of those visions and apparitions with reference to 
the causes of beatification and canonization. 

2. Visions and apparitions, even divine, have 
been granted to the good and the evil ; therefore 
Cardinal Bona* says : " All visions and appari 
tions have this in common, that they are granted 

* De Discret. Spirit, c. 19, n. 1. 


to the wicked as well as the good ; and no ona 
is to be considered more holy or more perfect 
than another because spirits appear to him, and 
the other is without that gift." Heathens, also, 
and wicked men, have had divine visions and 
apparitions. Pharao saw the fat and the thin 
oxen, the full and the empty ears of corn. 
Balaam the magician, when he was going to curse 
the people of God, and his ass stood refusing to 
proceed, saw an angel stand before him in the 
way with a drawn sword. Baltassar, the son of 
Nabuchodonosor, during the feast, saw a hand 
write strange letters on the wall. 

Cardinal de Laursea,"* considering these and 
other instances, says : " Visions and revelations, 
even divinely granted, are not always a proof of his 
sanctity to whom they are given. It was therefore 
not necessary that God should determine to grant 
them to contemplatives, even those who have 
raptures and ecstasies." In one word, visions, 
apparitions, and revelations, are graces gratis 
dates. ; and hence it is that they are granted even 
to sinners, according to what Father Antony of 
the Annunciation! has laid down. 

When we were speaking before of the other 
graces gratis datce, we said that they were be 
stowed upon the good and the wicked, but 
that God more frequently gave them to the 
good and eminent for virtue. We say the 
same, too, of visions and apparitions beyond 

* Opusc, 5, de Oratione. c.,7. 
f Discept. Mystic, tr. 4, qu. 2, art. 6, n. 34. 


nature, as Thyrseus* has observed, who says : 
" Goodness and truth seem to be the opportuni 
ties for God to deal more familiarly with some 
persons, and to communicate of His own and 
Himself to those who give themselves up wholly 
to God and to the divine service. Hence it is, 
that they are now regarded as saints and friends 
of God, in whom God is present by His own reve 
lations, and speaking divinely to them, and what 
we know to have been formerly the case, we 
scarcely believe in other holy men." 

Finally, omitting natural visions and appari 
tions, of which no account is to be rnadd in causes 
of beatification and canonization ; omitting, also, 
the diabolical, of which no suspicion can be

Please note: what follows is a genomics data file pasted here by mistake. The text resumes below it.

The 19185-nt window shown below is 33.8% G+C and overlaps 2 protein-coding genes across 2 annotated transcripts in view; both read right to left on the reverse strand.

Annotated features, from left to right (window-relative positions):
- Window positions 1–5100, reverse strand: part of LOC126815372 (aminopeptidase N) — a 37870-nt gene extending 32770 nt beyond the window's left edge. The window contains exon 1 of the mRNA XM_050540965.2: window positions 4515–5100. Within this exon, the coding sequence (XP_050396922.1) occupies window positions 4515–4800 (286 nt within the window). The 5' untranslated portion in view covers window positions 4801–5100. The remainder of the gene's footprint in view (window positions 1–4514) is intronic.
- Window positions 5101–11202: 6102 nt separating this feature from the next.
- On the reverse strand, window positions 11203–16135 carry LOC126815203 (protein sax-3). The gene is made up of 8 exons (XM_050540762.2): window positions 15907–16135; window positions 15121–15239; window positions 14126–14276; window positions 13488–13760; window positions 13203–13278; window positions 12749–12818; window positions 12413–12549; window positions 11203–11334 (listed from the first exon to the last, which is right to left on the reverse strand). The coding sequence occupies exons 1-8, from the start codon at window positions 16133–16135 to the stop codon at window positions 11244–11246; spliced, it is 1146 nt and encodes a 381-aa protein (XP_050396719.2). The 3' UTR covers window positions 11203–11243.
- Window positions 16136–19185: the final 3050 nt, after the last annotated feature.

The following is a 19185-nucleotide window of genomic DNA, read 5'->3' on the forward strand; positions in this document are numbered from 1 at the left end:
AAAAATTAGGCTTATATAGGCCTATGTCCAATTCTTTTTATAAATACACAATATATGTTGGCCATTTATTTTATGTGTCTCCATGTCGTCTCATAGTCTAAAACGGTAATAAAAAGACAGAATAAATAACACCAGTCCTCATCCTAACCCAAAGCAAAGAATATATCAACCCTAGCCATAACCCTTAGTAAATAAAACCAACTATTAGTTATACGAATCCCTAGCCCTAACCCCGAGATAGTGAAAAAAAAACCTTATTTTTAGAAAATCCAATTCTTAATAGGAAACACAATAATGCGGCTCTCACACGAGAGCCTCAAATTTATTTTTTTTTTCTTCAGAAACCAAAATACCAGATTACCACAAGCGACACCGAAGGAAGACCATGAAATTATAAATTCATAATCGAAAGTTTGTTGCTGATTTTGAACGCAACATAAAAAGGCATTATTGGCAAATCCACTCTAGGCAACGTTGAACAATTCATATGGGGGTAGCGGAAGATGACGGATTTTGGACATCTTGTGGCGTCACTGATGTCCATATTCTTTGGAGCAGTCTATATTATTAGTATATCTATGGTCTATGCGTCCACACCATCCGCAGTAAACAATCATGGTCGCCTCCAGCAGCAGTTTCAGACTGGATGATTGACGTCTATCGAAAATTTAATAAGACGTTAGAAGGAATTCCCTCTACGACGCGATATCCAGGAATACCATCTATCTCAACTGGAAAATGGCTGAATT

entertained, when treating of the virtues of the 
servants of God in order to their beatification and 
canonization, as we have elsewhere said, there can 
be no question about virtues, unless after legiti 
mate proof of the fame of sanctity and miracles, 
with which the suspicion of diabolical intercourse 
is utterly inconsistent ; we maintain, that as in the 
case of grace gratis data, visions and apparitions 
which are beyond nature must be taken into 
consideration in causes of beatification and canoni 
zation ; the conditions already spoken being 
assumed by which a divine vision is distinguished 
from that which is natural and diabolical ; and 
virtue being proved to have been heroic, as we 
said when we were speaking of the other graces 
gratis datce. 

* De Apparit. Intellect, lib. 4, c. 9, n. 13. 


Moreover, if in the other graces gratis datce 
proof must be had, by which it shall be clear that 
they were preceded by heroic virtues, although 
the aforesaid graces might be proved by other 
witnesses, and are proved by other witnesses, 
much more necessary is the proof of those virtues 
in the case of visions and apparitions, which in no 
other way can be proved than by his word who 
sees them, and to whom the apparition was made; 
he, therefore, who is to give evidence in his own 
cause, and believed, ought to be an unexcept- 
able witness, and consequently endowed with 
heroic virtues. Besides, if in distinguishing and 
discerning visions and apparitions, it is necessary 
to consider the person to whom the apparition is 
made, the manner of it, and the issues of it, 
heroic virtues alone, then, can reveal and clearly 
show the character of the person, and the subse* 
quent issues of them. 

3. Many instances of beatification and canoni 
zation may be alleged, in which visions and appa 
ritions were considered in the way we have men 
tioned. Before all the others we bring forward 
the cause of S. Teresa. According to the cus 
tom at that time, the Auditors of the Rota made 
their Report on the subject of her virtues, and 
having given an exact account of her visions, 
apparitions, and revelations, they proceeded as fol 
lows: " That these visions, and revelations, and all 
the others which the Blessed Teresa had, as they ap 
pear in her writings, were true, and proceeded from 
the Holy Ghost, had in them no delusion nor parti 
cipation of the evil spirit, we were most easily con- 


vinced, first, from the excellent sanctity and he 
roic virtues of that blessed virgin, as it appears 
clearly from all the articles of this second part ; 
also, from the effects resulting from those visions 
and revelations, namely, a profound humility, an 
increase of the love of God, and of other virtues, 
and also the profit and edification of her neigh 
bours ; and also from the approbation of so many 
grave men, distinguished as well for learning as 
prudence, virtue, and piety, whom we have already 
mentioned more than once, especially in the second 
article, when we were treating of sanctity in gen 
eral, among whom we find prelates, masters, and 
public professors of theology, and almost all the con 
fessors of that blessed virgin, to whom she was 
always accustomed to manifest the favours and 
graces which God bestowed upon her in prayer